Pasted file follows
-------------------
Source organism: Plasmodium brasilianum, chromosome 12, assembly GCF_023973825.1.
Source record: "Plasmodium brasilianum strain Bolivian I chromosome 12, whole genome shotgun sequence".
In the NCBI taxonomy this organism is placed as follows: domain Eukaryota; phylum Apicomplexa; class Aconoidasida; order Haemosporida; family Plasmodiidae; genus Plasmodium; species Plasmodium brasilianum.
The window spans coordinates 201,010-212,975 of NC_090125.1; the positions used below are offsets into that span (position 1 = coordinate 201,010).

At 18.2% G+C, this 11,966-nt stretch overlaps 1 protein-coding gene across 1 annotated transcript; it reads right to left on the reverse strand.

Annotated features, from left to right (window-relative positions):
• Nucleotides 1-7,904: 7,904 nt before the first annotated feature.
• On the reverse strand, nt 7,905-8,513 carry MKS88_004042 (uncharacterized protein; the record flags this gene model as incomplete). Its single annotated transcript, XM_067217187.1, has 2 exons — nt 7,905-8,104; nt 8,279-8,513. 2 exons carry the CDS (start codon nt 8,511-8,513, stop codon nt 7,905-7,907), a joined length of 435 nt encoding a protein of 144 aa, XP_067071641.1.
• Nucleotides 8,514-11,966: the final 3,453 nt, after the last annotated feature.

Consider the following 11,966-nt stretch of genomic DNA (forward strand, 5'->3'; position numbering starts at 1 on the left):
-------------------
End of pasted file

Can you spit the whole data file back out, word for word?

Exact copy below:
Source organism: Plasmodium brasilianum, chromosome 12, assembly GCF_023973825.1.
Source record: "Plasmodium brasilianum strain Bolivian I chromosome 12, whole genome shotgun sequence".
In the NCBI taxonomy this organism is placed as follows: domain Eukaryota; phylum Apicomplexa; class Aconoidasida; order Haemosporida; family Plasmodiidae; genus Plasmodium; species Plasmodium brasilianum.
The window spans coordinates 201,010-212,975 of NC_090125.1; the positions used below are offsets into that span (position 1 = coordinate 201,010).

At 18.2% G+C, this 11,966-nt stretch overlaps 1 protein-coding gene across 1 annotated transcript; it reads right to left on the reverse strand.

Annotated features, from left to right (window-relative positions):
• Nucleotides 1-7,904: 7,904 nt before the first annotated feature.
• On the reverse strand, nt 7,905-8,513 carry MKS88_004042 (uncharacterized protein; the record flags this gene model as incomplete). Its single annotated transcript, XM_067217187.1, has 2 exons — nt 7,905-8,104; nt 8,279-8,513. 2 exons carry the CDS (start codon nt 8,511-8,513, stop codon nt 7,905-7,907), a joined length of 435 nt encoding a protein of 144 aa, XP_067071641.1.
• Nucleotides 8,514-11,966: the final 3,453 nt, after the last annotated feature.

Consider the following 11,966-nt stretch of genomic DNA (forward strand, 5'->3'; position numbering starts at 1 on the left):